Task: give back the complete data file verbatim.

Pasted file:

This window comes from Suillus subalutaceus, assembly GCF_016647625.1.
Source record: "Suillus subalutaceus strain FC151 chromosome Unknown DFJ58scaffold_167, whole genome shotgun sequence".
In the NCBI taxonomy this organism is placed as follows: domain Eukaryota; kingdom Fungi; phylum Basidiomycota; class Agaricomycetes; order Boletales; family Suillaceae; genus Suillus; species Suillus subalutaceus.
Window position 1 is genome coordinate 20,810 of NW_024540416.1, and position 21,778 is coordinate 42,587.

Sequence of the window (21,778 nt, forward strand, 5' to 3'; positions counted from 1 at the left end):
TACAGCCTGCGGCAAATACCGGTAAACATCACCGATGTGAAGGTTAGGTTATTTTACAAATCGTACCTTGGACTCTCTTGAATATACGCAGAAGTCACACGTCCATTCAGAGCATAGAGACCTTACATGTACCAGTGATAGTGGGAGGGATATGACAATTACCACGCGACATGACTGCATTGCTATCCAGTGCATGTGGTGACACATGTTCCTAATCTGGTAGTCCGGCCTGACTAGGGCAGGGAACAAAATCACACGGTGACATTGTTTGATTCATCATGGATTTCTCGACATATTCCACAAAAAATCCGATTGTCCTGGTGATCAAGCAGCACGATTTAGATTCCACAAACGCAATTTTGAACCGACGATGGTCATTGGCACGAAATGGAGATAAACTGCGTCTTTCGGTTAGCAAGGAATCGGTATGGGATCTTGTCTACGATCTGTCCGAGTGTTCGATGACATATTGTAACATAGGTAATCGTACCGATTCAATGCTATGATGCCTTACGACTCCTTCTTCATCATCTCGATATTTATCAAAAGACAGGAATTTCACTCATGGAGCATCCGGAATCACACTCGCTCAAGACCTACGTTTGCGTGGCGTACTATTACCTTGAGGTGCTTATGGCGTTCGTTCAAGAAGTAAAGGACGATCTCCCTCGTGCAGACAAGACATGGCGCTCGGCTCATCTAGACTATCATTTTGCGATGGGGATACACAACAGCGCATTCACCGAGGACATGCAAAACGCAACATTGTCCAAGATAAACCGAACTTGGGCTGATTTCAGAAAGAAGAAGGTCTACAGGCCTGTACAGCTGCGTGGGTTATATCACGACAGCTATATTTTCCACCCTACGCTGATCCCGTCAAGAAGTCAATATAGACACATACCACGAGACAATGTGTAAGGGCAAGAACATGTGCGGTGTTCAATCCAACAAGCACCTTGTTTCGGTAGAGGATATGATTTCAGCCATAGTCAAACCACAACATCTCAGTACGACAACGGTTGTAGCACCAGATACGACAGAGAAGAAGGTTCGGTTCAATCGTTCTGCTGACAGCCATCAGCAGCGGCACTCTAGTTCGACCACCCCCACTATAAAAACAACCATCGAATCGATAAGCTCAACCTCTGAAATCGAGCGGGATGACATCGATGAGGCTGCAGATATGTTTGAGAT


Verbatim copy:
This window comes from Suillus subalutaceus, assembly GCF_016647625.1.
Source record: "Suillus subalutaceus strain FC151 chromosome Unknown DFJ58scaffold_167, whole genome shotgun sequence".
In the NCBI taxonomy this organism is placed as follows: domain Eukaryota; kingdom Fungi; phylum Basidiomycota; class Agaricomycetes; order Boletales; family Suillaceae; genus Suillus; species Suillus subalutaceus.
Window position 1 is genome coordinate 20,810 of NW_024540416.1, and position 21,778 is coordinate 42,587.

Sequence of the window (21,778 nt, forward strand, 5' to 3'; positions counted from 1 at the left end):
TACAGCCTGCGGCAAATACCGGTAAACATCACCGATGTGAAGGTTAGGTTATTTTACAAATCGTACCTTGGACTCTCTTGAATATACGCAGAAGTCACACGTCCATTCAGAGCATAGAGACCTTACATGTACCAGTGATAGTGGGAGGGATATGACAATTACCACGCGACATGACTGCATTGCTATCCAGTGCATGTGGTGACACATGTTCCTAATCTGGTAGTCCGGCCTGACTAGGGCAGGGAACAAAATCACACGGTGACATTGTTTGATTCATCATGGATTTCTCGACATATTCCACAAAAAATCCGATTGTCCTGGTGATCAAGCAGCACGATTTAGATTCCACAAACGCAATTTTGAACCGACGATGGTCATTGGCACGAAATGGAGATAAACTGCGTCTTTCGGTTAGCAAGGAATCGGTATGGGATCTTGTCTACGATCTGTCCGAGTGTTCGATGACATATTGTAACATAGGTAATCGTACCGATTCAATGCTATGATGCCTTACGACTCCTTCTTCATCATCTCGATATTTATCAAAAGACAGGAATTTCACTCATGGAGCATCCGGAATCACACTCGCTCAAGACCTACGTTTGCGTGGCGTACTATTACCTTGAGGTGCTTATGGCGTTCGTTCAAGAAGTAAAGGACGATCTCCCTCGTGCAGACAAGACATGGCGCTCGGCTCATCTAGACTATCATTTTGCGATGGGGATACACAACAGCGCATTCACCGAGGACATGCAAAACGCAACATTGTCCAAGATAAACCGAACTTGGGCTGATTTCAGAAAGAAGAAGGTCTACAGGCCTGTACAGCTGCGTGGGTTATATCACGACAGCTATATTTTCCACCCTACGCTGATCCCGTCAAGAAGTCAATATAGACACATACCACGAGACAATGTGTAAGGGCAAGAACATGTGCGGTGTTCAATCCAACAAGCACCTTGTTTCGGTAGAGGATATGATTTCAGCCATAGTCAAACCACAACATCTCAGTACGACAACGGTTGTAGCACCAGATACGACAGAGAAGAAGGTTCGGTTCAATCGTTCTGCTGACAGCCATCAGCAGCGGCACTCTAGTTCGACCACCCCCACTATAAAAACAACCATCGAATCGATAAGCTCAACCTCTGAAATCGAGCGGGATGACATCGATGAGGCTGCAGATATGTTTGAGAT